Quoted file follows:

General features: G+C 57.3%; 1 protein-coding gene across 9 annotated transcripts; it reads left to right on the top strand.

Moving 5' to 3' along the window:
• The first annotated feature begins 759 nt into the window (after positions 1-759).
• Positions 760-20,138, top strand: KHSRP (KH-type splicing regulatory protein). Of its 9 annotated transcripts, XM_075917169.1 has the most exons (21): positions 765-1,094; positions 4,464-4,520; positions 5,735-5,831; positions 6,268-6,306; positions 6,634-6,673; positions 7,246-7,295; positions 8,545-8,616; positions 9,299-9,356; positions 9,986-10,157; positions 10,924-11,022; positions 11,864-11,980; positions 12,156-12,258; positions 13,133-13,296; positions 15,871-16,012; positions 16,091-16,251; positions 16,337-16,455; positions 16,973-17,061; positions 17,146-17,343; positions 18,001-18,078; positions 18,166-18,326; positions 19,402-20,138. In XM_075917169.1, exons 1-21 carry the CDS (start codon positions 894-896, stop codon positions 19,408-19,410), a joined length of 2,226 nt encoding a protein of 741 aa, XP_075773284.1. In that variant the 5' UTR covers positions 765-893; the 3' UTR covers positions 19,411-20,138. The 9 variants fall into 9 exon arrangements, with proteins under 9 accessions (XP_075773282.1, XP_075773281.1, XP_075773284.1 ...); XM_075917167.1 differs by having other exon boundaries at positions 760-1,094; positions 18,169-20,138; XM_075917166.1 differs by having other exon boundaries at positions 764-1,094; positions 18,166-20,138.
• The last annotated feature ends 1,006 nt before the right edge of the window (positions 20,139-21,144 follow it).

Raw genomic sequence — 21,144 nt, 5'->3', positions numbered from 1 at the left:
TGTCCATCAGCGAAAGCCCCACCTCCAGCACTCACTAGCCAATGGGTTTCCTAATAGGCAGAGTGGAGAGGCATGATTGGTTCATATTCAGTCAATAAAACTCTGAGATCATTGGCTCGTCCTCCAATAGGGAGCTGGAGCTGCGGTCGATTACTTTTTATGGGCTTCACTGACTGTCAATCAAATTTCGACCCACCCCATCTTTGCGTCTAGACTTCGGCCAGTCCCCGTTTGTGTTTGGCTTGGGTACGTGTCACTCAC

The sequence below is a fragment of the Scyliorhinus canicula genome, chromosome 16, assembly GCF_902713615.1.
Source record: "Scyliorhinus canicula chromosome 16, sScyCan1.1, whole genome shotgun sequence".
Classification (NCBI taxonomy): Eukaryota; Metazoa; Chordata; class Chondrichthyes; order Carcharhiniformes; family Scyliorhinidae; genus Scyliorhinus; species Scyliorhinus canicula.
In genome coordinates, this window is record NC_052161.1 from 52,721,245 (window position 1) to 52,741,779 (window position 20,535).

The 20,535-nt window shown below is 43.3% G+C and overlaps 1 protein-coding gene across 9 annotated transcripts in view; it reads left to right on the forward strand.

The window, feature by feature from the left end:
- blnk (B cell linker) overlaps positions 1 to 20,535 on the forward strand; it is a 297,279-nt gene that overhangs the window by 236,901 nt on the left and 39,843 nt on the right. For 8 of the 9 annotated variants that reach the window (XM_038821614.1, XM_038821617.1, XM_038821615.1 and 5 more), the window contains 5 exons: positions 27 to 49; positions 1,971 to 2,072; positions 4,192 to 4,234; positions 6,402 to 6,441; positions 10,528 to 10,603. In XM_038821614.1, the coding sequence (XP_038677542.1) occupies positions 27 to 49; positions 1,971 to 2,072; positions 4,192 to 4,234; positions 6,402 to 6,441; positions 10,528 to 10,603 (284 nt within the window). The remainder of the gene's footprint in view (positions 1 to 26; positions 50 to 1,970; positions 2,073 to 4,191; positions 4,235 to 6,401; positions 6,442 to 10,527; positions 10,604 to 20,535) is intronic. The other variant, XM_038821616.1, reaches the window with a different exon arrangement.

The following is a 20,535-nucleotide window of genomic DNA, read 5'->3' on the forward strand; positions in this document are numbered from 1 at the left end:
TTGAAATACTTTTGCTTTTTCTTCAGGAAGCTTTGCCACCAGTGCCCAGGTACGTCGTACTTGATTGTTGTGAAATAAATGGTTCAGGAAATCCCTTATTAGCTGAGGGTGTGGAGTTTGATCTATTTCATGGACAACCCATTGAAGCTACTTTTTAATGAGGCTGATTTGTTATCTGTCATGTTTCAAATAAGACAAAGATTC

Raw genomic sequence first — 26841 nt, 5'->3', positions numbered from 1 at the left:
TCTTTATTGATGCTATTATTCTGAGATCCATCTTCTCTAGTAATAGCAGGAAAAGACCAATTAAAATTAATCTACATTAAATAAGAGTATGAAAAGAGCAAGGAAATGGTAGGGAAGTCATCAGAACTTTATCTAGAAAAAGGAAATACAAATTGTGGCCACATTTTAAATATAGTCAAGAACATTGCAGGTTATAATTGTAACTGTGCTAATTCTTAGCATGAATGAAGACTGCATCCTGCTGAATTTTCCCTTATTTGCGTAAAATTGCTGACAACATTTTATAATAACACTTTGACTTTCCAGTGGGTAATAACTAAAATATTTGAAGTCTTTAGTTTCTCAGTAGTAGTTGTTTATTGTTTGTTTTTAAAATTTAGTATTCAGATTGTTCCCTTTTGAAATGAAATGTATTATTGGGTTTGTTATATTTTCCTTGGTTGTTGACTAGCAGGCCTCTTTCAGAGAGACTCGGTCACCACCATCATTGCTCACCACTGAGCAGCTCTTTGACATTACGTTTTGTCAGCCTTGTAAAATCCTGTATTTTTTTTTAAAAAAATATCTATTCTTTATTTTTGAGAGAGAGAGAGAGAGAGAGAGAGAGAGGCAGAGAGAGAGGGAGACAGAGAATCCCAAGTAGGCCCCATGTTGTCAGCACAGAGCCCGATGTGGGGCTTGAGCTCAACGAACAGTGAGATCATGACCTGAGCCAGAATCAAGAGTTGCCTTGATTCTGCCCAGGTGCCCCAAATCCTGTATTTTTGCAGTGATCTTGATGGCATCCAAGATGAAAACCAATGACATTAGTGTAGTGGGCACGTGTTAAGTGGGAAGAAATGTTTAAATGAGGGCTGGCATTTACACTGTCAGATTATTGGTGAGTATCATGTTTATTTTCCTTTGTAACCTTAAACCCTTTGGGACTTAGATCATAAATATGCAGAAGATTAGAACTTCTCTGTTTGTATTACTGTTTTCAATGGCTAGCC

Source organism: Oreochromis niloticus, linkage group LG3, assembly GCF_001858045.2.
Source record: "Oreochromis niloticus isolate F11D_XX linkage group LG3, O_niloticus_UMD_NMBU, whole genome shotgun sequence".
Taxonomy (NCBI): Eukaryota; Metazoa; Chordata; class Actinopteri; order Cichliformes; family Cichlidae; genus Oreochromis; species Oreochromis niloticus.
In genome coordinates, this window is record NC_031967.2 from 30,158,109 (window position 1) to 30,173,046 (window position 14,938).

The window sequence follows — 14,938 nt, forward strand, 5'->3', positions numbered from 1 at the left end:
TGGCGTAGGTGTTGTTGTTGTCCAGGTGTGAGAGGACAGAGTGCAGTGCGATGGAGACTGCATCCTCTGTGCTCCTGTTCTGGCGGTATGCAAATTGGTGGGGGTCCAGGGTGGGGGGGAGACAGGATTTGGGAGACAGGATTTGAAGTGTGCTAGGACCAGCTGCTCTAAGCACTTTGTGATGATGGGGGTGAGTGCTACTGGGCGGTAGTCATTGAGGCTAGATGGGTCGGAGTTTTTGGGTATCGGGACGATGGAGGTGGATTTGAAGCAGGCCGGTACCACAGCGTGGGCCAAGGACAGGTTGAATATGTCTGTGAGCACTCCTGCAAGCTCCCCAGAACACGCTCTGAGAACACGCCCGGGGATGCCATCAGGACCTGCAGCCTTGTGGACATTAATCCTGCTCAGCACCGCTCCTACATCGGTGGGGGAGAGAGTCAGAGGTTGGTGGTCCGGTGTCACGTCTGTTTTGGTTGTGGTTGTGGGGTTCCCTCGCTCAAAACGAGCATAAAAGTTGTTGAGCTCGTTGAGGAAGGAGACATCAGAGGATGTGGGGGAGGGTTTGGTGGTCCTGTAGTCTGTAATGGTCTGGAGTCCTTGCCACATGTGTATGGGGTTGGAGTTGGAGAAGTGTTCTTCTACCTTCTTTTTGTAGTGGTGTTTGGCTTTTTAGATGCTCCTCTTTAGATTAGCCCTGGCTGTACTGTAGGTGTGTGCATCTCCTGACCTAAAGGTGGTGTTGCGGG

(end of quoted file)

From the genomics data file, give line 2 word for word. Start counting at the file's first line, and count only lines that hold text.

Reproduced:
Moving 5' to 3' along the window: